After being dropped off back at the storefront, I walk the neighborhood for a few blocks back to my apartment. The night is chilly for San Diego, the crowds on University are sparse and well-behaved for a Saturday night, and the shadows are menacing — for Hillcrest.

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Security guard at Thrifty Drug Store, Robinson Avenue. Heider mentions two black males of the same general description trying to roll someone on the 500 block of Evans Place. Is that that short street behind Thrifty? - Image by Erik C. Hanson
Security guard at Thrifty Drug Store, Robinson Avenue. Heider mentions two black males of the same general description trying to roll someone on the 500 block of Evans Place. Is that that short street behind Thrifty?

NIGHTCRAWL

By 4:17 p.m. on a weekday in January, the sun has disappeared behind the rack of microwave relay dishes — or whatever they are — on the roof of the Pac Bell building between Robinson and University. As I stand with my back to the Alibi Lounge at Richmond Street, the last-chance straight bar in Hillcrest if you’re heading west, the avenue looks much like any urban thoroughfare in Southern California at rush hour.

Shop on Fifth. "I live on Fifth. These two Latino guys approached me and asked me if I had any change. I said ‘No,’ and one of them grabbed me and the other one pulled out a razor knife and slit my arm."

A homeless man (let’s call him Bill) with a filthy, wide-brimmed canvas hat that was once white, or at least beige, sidles up to me, follows my line of sight upward, and tells me that the CIA broadcasts “emmanations” from the rooftop devices. These transmissions, he says, can only be decoded if you’ve been treated by government dentists with “tainted novocaine.”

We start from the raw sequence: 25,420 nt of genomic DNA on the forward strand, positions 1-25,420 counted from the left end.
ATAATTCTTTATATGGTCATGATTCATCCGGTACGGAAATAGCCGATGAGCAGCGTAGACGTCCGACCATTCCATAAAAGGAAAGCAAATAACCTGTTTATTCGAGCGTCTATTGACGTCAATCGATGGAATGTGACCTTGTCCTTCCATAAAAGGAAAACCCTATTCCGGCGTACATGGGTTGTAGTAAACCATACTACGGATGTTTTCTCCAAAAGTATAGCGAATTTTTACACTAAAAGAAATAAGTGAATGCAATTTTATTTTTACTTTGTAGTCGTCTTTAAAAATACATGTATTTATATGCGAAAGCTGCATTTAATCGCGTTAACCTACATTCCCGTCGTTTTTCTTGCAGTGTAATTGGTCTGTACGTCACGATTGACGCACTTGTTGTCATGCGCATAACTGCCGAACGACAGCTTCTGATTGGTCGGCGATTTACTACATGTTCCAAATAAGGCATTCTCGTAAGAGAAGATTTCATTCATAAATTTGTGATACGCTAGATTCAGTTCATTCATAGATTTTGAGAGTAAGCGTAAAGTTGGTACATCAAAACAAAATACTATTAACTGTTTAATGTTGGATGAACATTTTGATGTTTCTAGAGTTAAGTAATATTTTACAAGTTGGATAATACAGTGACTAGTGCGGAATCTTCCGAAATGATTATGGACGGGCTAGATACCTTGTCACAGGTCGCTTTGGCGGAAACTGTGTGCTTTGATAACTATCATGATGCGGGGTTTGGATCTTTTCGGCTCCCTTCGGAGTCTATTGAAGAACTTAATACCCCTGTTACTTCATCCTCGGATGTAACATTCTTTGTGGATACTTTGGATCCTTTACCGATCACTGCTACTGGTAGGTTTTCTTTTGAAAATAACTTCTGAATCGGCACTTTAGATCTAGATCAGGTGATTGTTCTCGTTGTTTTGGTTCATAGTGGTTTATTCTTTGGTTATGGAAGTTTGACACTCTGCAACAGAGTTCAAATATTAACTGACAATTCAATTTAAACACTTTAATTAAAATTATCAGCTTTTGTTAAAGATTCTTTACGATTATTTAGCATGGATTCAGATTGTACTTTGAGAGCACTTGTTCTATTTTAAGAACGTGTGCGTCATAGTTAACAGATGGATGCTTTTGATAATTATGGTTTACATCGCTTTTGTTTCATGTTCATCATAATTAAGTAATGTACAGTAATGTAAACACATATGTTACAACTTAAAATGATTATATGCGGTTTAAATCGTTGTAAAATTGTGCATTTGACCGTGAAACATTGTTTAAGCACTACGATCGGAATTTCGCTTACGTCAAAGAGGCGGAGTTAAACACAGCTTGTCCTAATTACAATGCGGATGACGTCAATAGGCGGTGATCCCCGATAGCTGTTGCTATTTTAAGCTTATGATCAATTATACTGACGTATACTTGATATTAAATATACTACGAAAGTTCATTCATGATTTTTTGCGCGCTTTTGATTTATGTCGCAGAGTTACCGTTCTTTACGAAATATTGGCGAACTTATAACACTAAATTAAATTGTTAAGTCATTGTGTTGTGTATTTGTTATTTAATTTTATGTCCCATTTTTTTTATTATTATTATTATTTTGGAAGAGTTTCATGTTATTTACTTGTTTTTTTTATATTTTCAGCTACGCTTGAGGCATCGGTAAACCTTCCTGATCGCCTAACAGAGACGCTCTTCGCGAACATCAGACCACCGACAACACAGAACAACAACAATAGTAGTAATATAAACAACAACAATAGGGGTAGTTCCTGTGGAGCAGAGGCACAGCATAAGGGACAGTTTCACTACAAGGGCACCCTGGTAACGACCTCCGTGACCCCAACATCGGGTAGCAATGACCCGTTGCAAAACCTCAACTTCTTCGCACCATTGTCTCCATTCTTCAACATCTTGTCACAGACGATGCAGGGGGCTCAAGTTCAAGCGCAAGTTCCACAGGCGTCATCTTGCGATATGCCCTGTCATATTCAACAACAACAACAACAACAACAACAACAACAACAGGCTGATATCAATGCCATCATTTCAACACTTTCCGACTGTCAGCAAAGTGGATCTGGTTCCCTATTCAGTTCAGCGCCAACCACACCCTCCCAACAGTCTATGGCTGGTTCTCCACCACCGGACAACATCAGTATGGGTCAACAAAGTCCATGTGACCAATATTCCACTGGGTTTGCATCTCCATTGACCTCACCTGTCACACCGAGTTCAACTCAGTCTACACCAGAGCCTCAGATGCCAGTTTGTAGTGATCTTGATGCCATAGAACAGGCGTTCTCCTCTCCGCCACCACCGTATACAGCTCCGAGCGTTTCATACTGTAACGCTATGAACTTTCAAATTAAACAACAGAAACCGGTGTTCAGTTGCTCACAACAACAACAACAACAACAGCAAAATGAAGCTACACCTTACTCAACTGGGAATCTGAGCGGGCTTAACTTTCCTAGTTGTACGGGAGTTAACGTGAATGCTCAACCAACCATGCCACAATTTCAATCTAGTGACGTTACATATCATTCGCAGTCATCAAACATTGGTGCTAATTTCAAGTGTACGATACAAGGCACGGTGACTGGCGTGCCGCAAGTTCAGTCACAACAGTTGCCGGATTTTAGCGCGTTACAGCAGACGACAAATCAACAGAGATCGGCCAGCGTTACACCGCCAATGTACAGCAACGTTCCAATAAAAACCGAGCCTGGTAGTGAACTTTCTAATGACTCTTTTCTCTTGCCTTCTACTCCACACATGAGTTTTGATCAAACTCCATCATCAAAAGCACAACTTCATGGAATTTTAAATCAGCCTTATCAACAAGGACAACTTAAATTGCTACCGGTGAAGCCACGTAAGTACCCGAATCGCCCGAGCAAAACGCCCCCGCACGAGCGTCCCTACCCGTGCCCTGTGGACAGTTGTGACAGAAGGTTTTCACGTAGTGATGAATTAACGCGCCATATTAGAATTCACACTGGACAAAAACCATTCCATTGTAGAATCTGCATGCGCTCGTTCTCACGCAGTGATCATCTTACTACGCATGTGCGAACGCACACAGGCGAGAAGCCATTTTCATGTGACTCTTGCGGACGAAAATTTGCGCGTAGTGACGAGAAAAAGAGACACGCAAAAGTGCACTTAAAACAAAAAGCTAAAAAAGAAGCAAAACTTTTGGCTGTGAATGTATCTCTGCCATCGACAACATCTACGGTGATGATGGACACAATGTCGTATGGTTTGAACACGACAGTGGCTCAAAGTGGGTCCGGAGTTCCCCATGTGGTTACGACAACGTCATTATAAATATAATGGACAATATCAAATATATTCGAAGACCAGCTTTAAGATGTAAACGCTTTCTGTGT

A lot of the merchants don’t like the homeless people around their stores.

Bill extends a palm toward me and smiles through ruined dentistry that could only be the work of a government dentist. “Got any spare change?”

“No,” I say, but smiling because of the CIA thing. “Actually, I don’t.” “Welcome to the problem,” Bill says. “It’s gettin’ bigger all the time,” and he moves off toward McDonald’s, muttering.

A handout accepted at Thrifty Drug Store

The next day when I called Pac Bell, just to verify that the rooftop structures were indeed microwave relay stations, I was told that was “proprietary information.” — Do you really know your dentist?

San Diego Dream Girls performer readies in the Brass Rail men's room. The Brass Rail is not that much different from any cocktail lounge in El Cajon.

REWIND

A month earlier, in December, again just around sunset, I had seen Bill along with two other “street people” — a middle-aged, florid-faced, American Indian-looking woman and a black man with matted hair — reclining on the sidewalk with their backs to the dirty yellow facade of Servall Market. The woman and the black man were all but embalmed with malt liquor. One of two private cops from Excelsior Security, hired by the Hillcrest Business Association, asked Bill, “You wanna move along now?”

Sixth and University avenues, looking west. The last traces of sunset are an orange smear like a gaudy mirage hovering above University Avenue's pavement to the west.

Bill, happily folding and refolding a newspaper on top of the wastebasket in front of the store, seemed sober if pixilated, but since he was hardly in a coma, the guards, named Strong and Lamar, trained their attention on him. Bill nodded and shuffled west, leaving the rent-a-cops to ponder methods for removing the two hammered winos who flanked the entrance to the Iraqi liquor store with less animation than the Thackeray Gallery gargoyles at Robinson and Third.

“Who do you guys work for?” I asked the uniformed men. They told me, “The Hillcrest Association.”

“Well,” I suggested, “You probably could hang out at this spot all night. Dinner and a show, one low price.” Tony Lamar and Ebb Strong laughed. They spoke into their hand radios, presumably for advice on how to proceed with loitering and illegal lodging with intent to snore.

I saw the two Excelsior guards around the neighborhood over the next few weeks and then after the first of the year, I didn’t.

Warren Simon, director of the Hillcrest Association, explained: “We hired them on a three-month basis, from October to December. Their last day was Christmas Eve. They’re not on the streets now because it was a pilot program. We [the Hillcrest Association] used our own funds for that, and we could only afford a three-month period. Now we have questionnaires going out to the merchants to see how many of them are willing to put in so much money a month to keep the service going.”